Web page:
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The idea of a binding and effective treaty goes back 30 years. The Nobel Peace Prize winner, Adolfo Perez Esquivel, expressed his concern about the serious problem of the disappeared in Argentina and a colloquium held in Paris in 1981 urged the adoption of a specific convention on enforced disappearance.

The United Nations General Assembly has devoted particular attention to this odious phenomenon on many occasions. In 1978, in its resolution 33/173, it expressed concern over reports from various parts of the world relating to enforced or involuntary disappearances of persons. It requested the United Nations Commission on Human Rights to consider the question and to make appropriate recommendations. By resolution 20 (XXXVI) of 29 February 1980, the Commission on Human Rights decided to establish a working group of five independent experts to examine questions relevant to enforced or involuntary disappearances of persons. Since then, the mandate of the Working Group has been regularly renewed.

On 18 December 1992 the General Assembly, by resolution 47/133, proclaimed the Declaration on the Protection of All Persons from Enforced Disappearance as a body of principles for all States.

On 9 June 1994, the OAS General Assembly approved the Inter-American Convention on Forced Disappearance of Persons, which entered into force on 28 March 1996. This first convention on enforced disappearances represented a significant development in human rights law because it recognizes that enforced disappearances is a continuous crime.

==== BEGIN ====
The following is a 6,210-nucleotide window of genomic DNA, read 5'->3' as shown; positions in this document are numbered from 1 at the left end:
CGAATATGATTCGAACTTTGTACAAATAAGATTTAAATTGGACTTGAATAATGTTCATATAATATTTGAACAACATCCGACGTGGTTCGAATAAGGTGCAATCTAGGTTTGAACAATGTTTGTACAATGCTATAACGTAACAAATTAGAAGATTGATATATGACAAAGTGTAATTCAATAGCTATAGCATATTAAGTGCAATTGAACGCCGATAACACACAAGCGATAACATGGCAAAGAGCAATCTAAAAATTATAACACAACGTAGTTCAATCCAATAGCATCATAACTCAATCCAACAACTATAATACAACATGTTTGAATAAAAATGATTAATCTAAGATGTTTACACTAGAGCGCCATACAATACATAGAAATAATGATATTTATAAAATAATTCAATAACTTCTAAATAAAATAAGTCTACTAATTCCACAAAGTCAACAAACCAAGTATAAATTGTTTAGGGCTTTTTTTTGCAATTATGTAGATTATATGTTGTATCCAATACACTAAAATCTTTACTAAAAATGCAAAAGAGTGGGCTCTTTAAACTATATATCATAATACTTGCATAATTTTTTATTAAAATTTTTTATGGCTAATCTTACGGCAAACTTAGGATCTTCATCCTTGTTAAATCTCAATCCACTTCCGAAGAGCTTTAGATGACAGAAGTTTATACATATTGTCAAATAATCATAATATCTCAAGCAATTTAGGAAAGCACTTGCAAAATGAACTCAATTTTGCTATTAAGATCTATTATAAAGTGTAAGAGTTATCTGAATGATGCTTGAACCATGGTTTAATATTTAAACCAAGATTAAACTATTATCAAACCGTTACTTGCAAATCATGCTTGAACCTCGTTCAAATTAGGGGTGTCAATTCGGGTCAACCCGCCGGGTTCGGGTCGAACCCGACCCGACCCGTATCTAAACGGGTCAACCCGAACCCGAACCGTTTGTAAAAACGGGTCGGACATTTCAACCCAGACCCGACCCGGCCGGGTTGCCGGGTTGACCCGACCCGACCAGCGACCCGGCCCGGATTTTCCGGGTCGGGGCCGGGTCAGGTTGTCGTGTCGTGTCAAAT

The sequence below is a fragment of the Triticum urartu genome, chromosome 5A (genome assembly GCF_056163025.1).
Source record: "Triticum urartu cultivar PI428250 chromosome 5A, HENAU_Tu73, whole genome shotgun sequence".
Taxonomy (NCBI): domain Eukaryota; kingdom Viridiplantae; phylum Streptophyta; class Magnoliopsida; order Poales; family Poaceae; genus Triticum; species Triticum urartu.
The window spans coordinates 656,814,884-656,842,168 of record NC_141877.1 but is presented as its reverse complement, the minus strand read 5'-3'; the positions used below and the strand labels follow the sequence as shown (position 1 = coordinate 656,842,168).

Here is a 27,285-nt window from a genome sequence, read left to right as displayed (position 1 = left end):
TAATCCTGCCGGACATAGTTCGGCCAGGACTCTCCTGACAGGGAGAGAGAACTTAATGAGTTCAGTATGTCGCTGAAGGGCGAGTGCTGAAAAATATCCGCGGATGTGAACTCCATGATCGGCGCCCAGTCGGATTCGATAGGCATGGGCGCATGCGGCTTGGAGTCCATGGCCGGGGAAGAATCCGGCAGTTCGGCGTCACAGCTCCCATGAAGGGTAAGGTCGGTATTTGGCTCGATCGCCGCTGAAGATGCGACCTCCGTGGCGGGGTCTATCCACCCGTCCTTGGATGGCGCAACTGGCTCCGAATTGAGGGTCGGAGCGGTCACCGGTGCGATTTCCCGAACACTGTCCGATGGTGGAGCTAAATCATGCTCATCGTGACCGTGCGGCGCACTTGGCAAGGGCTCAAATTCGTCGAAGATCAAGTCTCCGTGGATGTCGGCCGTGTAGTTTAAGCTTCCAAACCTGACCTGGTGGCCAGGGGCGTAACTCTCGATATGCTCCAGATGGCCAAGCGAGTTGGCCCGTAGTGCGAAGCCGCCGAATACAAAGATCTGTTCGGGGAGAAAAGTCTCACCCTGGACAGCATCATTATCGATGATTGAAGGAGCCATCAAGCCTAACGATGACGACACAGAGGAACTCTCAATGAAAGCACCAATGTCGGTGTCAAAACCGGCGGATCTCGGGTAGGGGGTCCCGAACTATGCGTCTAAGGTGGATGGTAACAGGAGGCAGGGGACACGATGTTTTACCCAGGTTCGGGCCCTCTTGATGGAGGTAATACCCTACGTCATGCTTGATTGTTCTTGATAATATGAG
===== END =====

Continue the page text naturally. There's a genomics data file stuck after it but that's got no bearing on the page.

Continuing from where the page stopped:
On 18 July 1998 the Rome Statute for the Establishment of an International Criminal Court (ICC) was adopted and entered into force on 1 July 2002. It included, for the first time ever in international criminal law, enforced disappearances among the list of crimes against humanity “when committed as part of a widespread or systematic attack directed against any civilian population”

Before the creation of specific international instruments to address enforced disappearance, jurisprudence from international bodies, such as the United Nations Human Rights Committee, the Inter-American Court of Human Rights, the European Court of Human Rights and the Human Rights Chamber for Bosnia and Herzegovina, helped further normative principles relating to enforced disappearance.

In 2003, in view of the obvious gaps in international law and as Enforced disappearance has become a global problem and is not restricted to a specific region of the world, the UN Human Rights Commission set up an intergovernmental working group to draft a convention. Chaired by France’s ambassador Bernard Kessedjian, in 2005 the group finalised and adopted by consensus a definitive draft legal instrument against enforced disappearances. FIACAT, as other NGOs made technical comments within this "open-ended working group", and the active presence during the drafting of the associations of the families of the disappeared had an important influence on the final result.

After a lengthy period of preparation, the drafting and adoption of this complex treaty in the record time of four years testify to the commitment and determination of numerous non-governmental organisations and governments.

The International Convention for the Protection of All Persons from Enforced Disappearance has been adopted by the General Assembly of the UN on December 20th, 2006. It came into force on December 23th 2010 after the 20th ratification.

It includes for the first time in a treaty the right of any person not to be subjected to enforced disappearance.

The Convention recognizes the right of all the persons affected by enforced disappearance to know the truth about the circumstances of this crime, the progress and results of the investigation and the fate of the disappeared person.

States that ratify the Convention commit themselves to conduct investigations to locate the disappeared person, to prosecute those responsible and to ensure reparations for survivors and their families.

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